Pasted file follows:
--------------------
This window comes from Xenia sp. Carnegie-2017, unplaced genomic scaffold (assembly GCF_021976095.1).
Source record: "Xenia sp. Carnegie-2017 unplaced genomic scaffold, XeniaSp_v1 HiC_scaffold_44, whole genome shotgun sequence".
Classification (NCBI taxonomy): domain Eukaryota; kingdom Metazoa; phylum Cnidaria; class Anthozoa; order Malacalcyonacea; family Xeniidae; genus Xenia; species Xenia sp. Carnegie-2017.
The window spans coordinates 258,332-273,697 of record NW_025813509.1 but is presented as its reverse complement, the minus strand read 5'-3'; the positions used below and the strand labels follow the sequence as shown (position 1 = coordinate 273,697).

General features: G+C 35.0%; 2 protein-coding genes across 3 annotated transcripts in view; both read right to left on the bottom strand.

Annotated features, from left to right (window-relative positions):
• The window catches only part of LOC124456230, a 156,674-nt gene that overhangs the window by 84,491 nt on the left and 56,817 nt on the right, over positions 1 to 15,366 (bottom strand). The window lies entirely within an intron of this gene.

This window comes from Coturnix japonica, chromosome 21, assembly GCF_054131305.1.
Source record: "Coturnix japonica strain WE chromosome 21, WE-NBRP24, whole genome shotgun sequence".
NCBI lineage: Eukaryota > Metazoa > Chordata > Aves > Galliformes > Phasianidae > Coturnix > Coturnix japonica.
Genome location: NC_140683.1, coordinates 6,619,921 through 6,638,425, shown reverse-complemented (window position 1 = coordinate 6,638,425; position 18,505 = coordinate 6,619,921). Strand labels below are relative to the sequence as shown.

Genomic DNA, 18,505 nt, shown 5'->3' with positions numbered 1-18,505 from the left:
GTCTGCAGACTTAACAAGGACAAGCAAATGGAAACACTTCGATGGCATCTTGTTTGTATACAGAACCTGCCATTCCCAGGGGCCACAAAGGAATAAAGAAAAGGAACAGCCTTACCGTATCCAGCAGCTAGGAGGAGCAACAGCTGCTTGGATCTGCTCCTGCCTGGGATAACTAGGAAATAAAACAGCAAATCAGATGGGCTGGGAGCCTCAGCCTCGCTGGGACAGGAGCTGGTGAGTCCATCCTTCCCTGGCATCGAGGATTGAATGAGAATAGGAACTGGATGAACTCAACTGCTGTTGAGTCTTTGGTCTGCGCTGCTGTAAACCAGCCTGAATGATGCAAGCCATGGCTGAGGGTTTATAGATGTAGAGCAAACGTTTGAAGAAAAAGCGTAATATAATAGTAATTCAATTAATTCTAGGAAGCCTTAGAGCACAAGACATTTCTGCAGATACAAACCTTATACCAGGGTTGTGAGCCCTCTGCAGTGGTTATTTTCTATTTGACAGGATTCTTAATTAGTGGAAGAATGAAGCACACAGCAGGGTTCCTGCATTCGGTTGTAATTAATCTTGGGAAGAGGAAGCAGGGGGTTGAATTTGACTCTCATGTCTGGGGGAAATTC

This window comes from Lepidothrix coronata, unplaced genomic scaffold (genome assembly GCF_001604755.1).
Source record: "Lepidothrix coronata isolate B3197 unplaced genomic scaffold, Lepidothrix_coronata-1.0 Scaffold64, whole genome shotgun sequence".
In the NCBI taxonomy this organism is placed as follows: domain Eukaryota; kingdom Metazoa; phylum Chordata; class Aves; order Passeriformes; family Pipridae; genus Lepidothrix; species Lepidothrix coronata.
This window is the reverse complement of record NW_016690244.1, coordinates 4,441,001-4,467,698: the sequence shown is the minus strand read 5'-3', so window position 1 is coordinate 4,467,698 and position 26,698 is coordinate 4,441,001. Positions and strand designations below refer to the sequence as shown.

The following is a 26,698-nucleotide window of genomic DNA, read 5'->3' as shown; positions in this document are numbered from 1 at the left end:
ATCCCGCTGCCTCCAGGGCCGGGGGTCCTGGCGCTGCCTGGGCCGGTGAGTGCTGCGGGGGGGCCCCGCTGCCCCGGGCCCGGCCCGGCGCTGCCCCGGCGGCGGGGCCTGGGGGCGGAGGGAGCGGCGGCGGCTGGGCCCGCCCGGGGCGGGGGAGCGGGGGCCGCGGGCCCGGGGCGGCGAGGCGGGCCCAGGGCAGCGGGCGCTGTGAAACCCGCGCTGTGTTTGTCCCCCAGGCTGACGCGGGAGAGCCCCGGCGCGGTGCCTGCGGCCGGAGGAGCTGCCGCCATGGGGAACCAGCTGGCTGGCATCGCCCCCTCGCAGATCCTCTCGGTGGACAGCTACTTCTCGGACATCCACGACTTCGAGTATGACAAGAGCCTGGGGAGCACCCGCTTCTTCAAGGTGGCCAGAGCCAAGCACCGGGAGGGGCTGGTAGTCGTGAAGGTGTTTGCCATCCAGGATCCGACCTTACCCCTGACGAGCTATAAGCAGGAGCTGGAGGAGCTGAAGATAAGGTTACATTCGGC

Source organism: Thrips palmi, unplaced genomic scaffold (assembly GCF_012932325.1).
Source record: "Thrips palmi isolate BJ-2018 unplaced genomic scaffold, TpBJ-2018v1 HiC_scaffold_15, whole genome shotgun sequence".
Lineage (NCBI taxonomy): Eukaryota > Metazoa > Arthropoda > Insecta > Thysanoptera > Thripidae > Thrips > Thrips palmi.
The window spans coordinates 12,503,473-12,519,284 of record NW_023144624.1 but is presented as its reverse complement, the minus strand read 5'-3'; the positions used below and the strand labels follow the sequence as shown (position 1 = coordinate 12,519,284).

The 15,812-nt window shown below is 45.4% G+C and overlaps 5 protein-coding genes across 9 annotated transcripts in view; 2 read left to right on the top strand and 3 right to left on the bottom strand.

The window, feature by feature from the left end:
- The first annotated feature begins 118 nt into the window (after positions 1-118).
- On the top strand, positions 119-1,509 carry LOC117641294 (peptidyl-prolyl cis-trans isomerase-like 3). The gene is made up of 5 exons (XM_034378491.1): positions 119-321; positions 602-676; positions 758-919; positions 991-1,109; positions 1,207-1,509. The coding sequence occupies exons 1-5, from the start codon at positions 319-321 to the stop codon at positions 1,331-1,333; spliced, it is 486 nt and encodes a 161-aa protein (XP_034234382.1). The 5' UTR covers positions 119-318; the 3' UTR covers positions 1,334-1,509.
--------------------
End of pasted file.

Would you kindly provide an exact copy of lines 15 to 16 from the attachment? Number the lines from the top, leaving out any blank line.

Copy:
Source record: "Lepidothrix coronata isolate B3197 unplaced genomic scaffold, Lepidothrix_coronata-1.0 Scaffold64, whole genome shotgun sequence".
In the NCBI taxonomy this organism is placed as follows: domain Eukaryota; kingdom Metazoa; phylum Chordata; class Aves; order Passeriformes; family Pipridae; genus Lepidothrix; species Lepidothrix coronata.